24 Jun 2021

    Sherwin Modeste: The New Captain Steering The Ship At Toronto Pride Featured

    What does it mean to steer a ship? 

    You, a new captain behind the spinning wheel of a vessel celebrating 40 years of survival in rough waters. Leader to a crew traditionally considered outsiders, forced by societal restrictions and constructed social norms to band together for their survival. Many folks don’t know that pirates, the seafaring outsiders of their day, operated under a democracy with written “articles of agreement” before democracy was even a thing. Leadership by a committee. This is how the new Executive Director of Pride Toronto, Sherwin Modeste, was voted into his leadership role, and this is how he continues to guide the direction of his ship. Democratically and with an empathy no doubt shaped by his personal and professional life experiences.

    But his tenure hasn’t been without its own storms. Imagine being an openly gay Black man taking on the role of one of the largest Pride organizations in the world at the height of a global pandemic. How would you navigate your community through a tidal wave of uncertainty? At a time when open assaults are still taking place on 2SLGBTQ+ communities and their relationship with the authorities entrusted to protect them is frayed at best, some would be happy with just keeping the ship afloat. However, my conversation with Modeste reveals a new captain prepared to take this massive ship with rainbow sails past the limits of any known map. Far beyond the virtual and “in real life” confines of a single month in a single neighbourhood every year, because the lives of all the people in the same boat aren’t limited to just 30 days in June and one area of the city.

    I spoke to Modeste about some of those life and professional experiences that have prepared him for this new undertaking and discussed the challenges ahead.

    Grenada, like many other islands in the Caribbean, makes same-sex relationships criminal acts punishable with imprisonment. What was it like growing up for you in that environment?

    Yes, there was some knowledge of this while growing up that I had to deal with. I did everything in my power to not act on it or make it obvious, but from primary school to high school, I got called all the names. I was what we would refer to as metrosexual, so I took care of and groomed myself properly, I wasn’t loud, and I didn’t play cricket and soccer etcetera. I did things that folks would predominantly refer to as ‘feminine, which triggered many folks, so I didn’t build a base of friendship or have a lot of friends. However, I found refuge in the church. Being an altar boy, I just wanted to spend all my time in the church because it was the only place that I felt safe.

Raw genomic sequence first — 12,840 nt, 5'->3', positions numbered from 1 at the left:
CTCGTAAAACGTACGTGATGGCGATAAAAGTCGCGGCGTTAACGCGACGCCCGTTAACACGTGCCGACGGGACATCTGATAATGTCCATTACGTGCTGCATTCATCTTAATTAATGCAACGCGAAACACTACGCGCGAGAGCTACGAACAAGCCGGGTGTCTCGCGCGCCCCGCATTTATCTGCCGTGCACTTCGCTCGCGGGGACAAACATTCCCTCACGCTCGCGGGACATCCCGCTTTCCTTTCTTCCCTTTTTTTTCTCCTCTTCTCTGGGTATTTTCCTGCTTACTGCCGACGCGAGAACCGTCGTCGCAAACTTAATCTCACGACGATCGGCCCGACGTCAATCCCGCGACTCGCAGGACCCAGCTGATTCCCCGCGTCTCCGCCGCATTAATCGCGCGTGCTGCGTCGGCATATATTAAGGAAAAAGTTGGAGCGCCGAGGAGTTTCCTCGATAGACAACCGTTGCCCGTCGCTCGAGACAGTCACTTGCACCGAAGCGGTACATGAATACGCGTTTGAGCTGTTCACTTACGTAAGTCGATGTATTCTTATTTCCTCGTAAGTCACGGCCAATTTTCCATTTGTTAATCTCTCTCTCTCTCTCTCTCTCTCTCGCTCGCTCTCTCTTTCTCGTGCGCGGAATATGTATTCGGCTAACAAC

That’s interesting because, in the Caribbean, Christianity still takes a very central role in the way people there look at same-sex relationships. But you say you found refuge in the church?

    Yes. I found refuge from the community and name-calling. By being active at church, what they saw was a churchgoer who was always willing to help people. Deep down there was a dark side. The feeling that I didn’t want to live, but at the same time, the church was a safe place that took me away from thinking about my situation. There were other names for me like ‘priest’ or ‘father’ as opposed to the derogatory terms. 

    Did you ever think about the irony that the attitudes espoused by the church were the same attitudes that caused you the most pain?

    It didn’t cross my mind then but now on reflection, it’s very obvious. At the same time, the homophobic, biphobic or transphobic sermons weren’t preached in Grenada like in North America. Now times have changed and that may have shifted, but at the time, the persecution of the 2SLGBTQ+ was not as prevalent in the church or on the radio. Most of that persecution came from within circles you knew. 

    So then you came to Toronto to study Hotel & Restaurant Management before pivoting toward Early Childhood Education. As a Grenadian-Canadian, how does your dual experience influence your identity as a member of the Black 2SLGBTQ+ community in Toronto? In what ways do those experiences intersect or diverge?